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Can I make a claim months later?


A

Question: My son hit a pothole while driving across the country in April. He didn’t realize the extent of damage until recently when the truck starting having other issues. The Toyota dealer is saying the entire frame needs to be replaced at a cost of $12,000. Because this was not reported at the time of the incident, will he have trouble getting the insurance money?

Answer: If the damage to your son’s vehicle is plainly due to a peril covered by his collision insurance coverage, then he should be able to make an insurance claim for it – even this many months afterward.

Car insurance companies do prefer that their insureds file a claim as close to the date of the incident that damaged the vehicle. However, as long as your son’s car insurance policy doesn’t say that he only has a specified amount of time, which has already passed, he should be OK to put the claim in and get it paid – if the insurance company finds the damage to his Toyota truck is covered under his policy.

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Most auto policies give policyholders up to a year to make a physical damage claim. Thus, if your son is still within the time frame to make a claim, then he will need to show that the damage to his vehicle is due to a situation covered by his collision or comprehensive coverage (the two types of physical damage coverage) in order to make the claim.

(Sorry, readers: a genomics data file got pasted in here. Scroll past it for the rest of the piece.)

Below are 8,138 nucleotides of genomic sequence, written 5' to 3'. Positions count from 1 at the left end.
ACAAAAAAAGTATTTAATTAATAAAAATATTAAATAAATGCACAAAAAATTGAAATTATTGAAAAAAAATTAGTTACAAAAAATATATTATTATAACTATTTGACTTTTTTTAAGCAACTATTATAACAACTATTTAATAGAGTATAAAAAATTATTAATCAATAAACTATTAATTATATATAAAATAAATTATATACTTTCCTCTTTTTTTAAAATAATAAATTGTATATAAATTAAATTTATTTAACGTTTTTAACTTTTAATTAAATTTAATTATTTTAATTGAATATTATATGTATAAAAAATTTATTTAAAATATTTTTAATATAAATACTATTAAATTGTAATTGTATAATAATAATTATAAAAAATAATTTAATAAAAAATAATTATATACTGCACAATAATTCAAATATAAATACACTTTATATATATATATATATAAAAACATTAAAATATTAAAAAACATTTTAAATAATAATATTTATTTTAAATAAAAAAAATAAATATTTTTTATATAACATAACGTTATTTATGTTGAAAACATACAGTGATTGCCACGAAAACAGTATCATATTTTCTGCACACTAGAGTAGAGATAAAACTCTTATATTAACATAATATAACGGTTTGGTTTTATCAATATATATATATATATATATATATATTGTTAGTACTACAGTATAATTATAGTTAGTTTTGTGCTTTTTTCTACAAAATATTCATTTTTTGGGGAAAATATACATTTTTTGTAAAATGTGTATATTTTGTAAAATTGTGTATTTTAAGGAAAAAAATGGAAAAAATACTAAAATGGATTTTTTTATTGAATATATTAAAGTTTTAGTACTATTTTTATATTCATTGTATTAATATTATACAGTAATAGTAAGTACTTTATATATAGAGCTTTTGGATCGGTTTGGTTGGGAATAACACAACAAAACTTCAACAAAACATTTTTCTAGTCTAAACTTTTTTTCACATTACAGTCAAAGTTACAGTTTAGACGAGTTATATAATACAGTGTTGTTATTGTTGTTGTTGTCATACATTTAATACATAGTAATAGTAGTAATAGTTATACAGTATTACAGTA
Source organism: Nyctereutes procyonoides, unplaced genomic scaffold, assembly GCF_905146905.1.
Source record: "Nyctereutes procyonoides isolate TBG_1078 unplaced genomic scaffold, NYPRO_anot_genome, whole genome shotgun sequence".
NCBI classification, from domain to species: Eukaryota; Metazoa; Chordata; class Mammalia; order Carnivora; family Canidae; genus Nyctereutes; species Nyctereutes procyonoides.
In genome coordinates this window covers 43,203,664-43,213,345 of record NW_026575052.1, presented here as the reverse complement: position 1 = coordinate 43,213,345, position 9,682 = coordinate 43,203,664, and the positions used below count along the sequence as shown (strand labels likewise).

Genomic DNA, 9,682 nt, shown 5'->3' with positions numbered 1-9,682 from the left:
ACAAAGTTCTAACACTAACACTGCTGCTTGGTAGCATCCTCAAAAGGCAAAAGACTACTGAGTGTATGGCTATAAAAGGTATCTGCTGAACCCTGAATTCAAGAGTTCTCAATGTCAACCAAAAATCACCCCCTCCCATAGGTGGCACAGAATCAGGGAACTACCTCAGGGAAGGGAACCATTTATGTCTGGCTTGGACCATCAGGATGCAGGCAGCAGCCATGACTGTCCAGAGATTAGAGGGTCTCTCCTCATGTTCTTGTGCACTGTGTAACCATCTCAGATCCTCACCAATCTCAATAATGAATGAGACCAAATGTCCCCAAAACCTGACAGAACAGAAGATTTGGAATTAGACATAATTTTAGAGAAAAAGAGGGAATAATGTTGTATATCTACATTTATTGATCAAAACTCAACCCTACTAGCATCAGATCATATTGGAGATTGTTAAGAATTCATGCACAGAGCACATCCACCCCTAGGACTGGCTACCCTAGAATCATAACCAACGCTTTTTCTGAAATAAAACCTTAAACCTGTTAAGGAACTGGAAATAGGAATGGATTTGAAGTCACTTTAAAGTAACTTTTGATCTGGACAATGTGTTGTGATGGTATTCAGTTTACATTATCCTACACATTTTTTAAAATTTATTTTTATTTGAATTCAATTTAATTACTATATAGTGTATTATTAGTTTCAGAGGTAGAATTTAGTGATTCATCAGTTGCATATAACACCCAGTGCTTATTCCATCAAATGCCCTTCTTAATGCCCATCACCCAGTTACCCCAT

Collision covers the car when it hits, or is hit by, another vehicle or object.  This normally does include damage from hitting a pothole, curb or road debris during his cross-country trip.  (See “You hit what? The Crash-o-matic” for more information on what insurance coverage is used for different types of claims)

If your son can prove that the frame damage isn’t a manufacturer issue or due to some other incident not covered by his policy, such as off-roading typically not covered under a personal auto policy, then his collision coverage should cover it (minus his deductible amount).   

To help back up his position for the claim, your son should ask his mechanic to provide a statement to the insurance company saying that the probable cause was the pothole (or if there is another incident your son now remembers that may have been the cause). 

Your son needs to show that his claim isn’t for mechanical issues that wouldn’t be covered under his car insurance policy. 

Reporting an accident or damage to your car as soon as you discover it is important to most car insurance companies, so make sure your son is clear in explaining why there was a delay to the insurance adjuster. 

If your son’s truck claim is accepted, but the damages are too extensive to repair or cost nearly as much as the value of the truck, then it will likely be found to be a total loss.  In that case, instead of the truck being fixed his insurance company would pay him out actual cash value for it (again, minus his deductible amount).

If your son runs into issues with the claim, he can always turn to the state’s insurance regulator’s office for consumer help and advice.

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